Speaker: Michio Arimitsu (Keio University)


For the publishers, translators, and general readers of kokujin bungaku [black literature] in post-WWII Japan, African American struggle for freedom and autonomy and their resilient cultural production have served as a provocative mirror, a self-reflexive textual space through which they have explored the interrelated questions of race and national identity. This talk will examine the historical and cultural significance of the formation of the Association of Negro Studies [the A. N. S., now renamed as Japan Black Studies Association] in the Western port city of Kobe in 1954 and the compilation and publication of the 13-volume Kokujin bungaku zenshu [The Complete Anthology of Black Literature] in Tokyo from 1961 to 63.

Continue reading “Translating Blackness―A Brief History of African American Literature in Post-WWII Japan”

Essays from Winners of the Freedom Lab Essay and Creative Writing Competition (Spring 2021)

Congratulations to all of the winners of the Essay and Creative Writing Competition (Spring 2021)!

To read their work, please click on each title.

Essay Writing
1. “The Queer Movement in Palestine” by Anisha Joshi
2. “#Hashtag Activism and its impact on the BLM Movement as a Counternarrative Tool” by Rachel Darius
3. “Modern Indian Economy and Inequality” by Yue Qiu

Creative Writing
1. “The Wok” by Hua Chai
2. “Jiatang” by Xiaomeng Yan
3. “My Skin” by Haley Williams

All the entries have gone through a rigorous review process. Thanks are due for Professor Stephanie Anderson and Professor Caio Yurgel who were the honorary judges for the creative writing category.

Black or black?

This event has passed. You can now watch the recording here:

Presented by Freedom Lab

Friday, December 3rd
Time: 9PM (China Time)
Zoom: 261 330 4845

Speaker: Elizabeth Walcott-Hackshaw

Elizabeth Walcott-Hackshaw is a Professor of French Literature at The University of the West Indies (St. Augustine, Trinidad and Tobago). She is both an award-winning fiction writer as well as widely-known scholar of the French Caribbean. Her fiction books include such titles as Four Taxis Facing North (2007) and Mrs. B (2014). She has edited such books as Border Crossings: A Trilingual Anthology of Caribbean Women Writers (2011), Echoes of the Haitian Revolution (2008), and Reinterpreting the Haitian Revolution and Its Cultural Aftershocks (2006). In 2021, she published a biography of the poet Aime Cesaire.


Continue reading “Black or black?”

Africa for the Africans: A History of Self-Determination before Decolonization

This event has passed. You can watch the recording here:

Presented by Freedom Lab

Friday, November 26, 2021
Time: 7:30 PM
Location: CC1103
Zoom: 261 330 4845

Speaker: Prof. Adom Getachew

Adom Getachew is the Neubauer Family Assistant Professor of Political Science at the University of Chicago. She has published numerous academic articles on topics related to political sovereignty, the Haitian Revolution, Pan-Africanism, and postcolonial/anti-colonial thought. Her work has also appeared in such famous periodicals as Dissent, Boston Review, the Nation. Her most recent book is titled World Making After Empire: The Rise and Fall of Self-Determination (2019). A highly acclaimed rethinking of the Pan-African movement, the book won the W.E.B. Du Bois Distinguished Book Award from the National Council of Black Political Scientists as well as the Best Theory Book Award from the International Studies Association.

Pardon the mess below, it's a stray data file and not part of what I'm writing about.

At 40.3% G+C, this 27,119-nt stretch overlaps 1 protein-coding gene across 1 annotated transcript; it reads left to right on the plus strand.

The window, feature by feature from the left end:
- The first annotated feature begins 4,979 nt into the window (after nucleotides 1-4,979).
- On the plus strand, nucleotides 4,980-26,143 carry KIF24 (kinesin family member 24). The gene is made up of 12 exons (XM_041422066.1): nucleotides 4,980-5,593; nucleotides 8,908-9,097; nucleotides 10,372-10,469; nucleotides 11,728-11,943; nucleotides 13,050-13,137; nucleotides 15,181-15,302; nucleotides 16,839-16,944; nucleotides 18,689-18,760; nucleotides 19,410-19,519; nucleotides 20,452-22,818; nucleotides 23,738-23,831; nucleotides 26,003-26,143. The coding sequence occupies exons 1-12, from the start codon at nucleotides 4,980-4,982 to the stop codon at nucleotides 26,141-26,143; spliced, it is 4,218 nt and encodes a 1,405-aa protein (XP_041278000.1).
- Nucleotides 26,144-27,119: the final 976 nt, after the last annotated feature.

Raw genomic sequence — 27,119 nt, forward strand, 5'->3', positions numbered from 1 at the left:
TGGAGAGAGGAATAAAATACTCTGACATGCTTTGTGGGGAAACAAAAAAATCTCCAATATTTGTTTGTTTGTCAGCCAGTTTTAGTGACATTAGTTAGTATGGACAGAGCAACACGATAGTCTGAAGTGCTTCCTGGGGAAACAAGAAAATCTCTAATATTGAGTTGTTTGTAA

Freedom Lab Essay / Creative Writing Competition

To celebrate the end of an incredibly challenging, and nonetheless fruitful, academic year, the Freedom Lab is inviting DKU students to submit essays or creative writing pieces for consideration of various prizes with topics related to the themes of the Lab (more information about the lab and its research themes can be found here

Topics could range from the recent conversations on Covid-19/Black Lives Matter/Anti-Asian Hate, the legacies of slavery and imperialism, Afro-Asian engagements in the age of Cold War, feminist voices, the histories of women suffrage, labor and migration, environmental history and settler colonialism, to any other forms of inequality that have continued to inform and shape our human experience.

Students are invited to submit writing pieces of a maximum length of 5000 words to Chi Zhang ( by May 25. There will be two competition categories: essays and creative writing. Essays can take a variety of forms; they can be papers from classes or based on signature work projects. Creative writing pieces can be poems, personal reflections, short stories, or a mix of multiple forms.

Three essays and three creative writing pieces will be selected for a first prize of 500 RMB, a second prize of 450RMB, and a bronze prize of 400 RMB respectively.

Results will be announced by the end of May.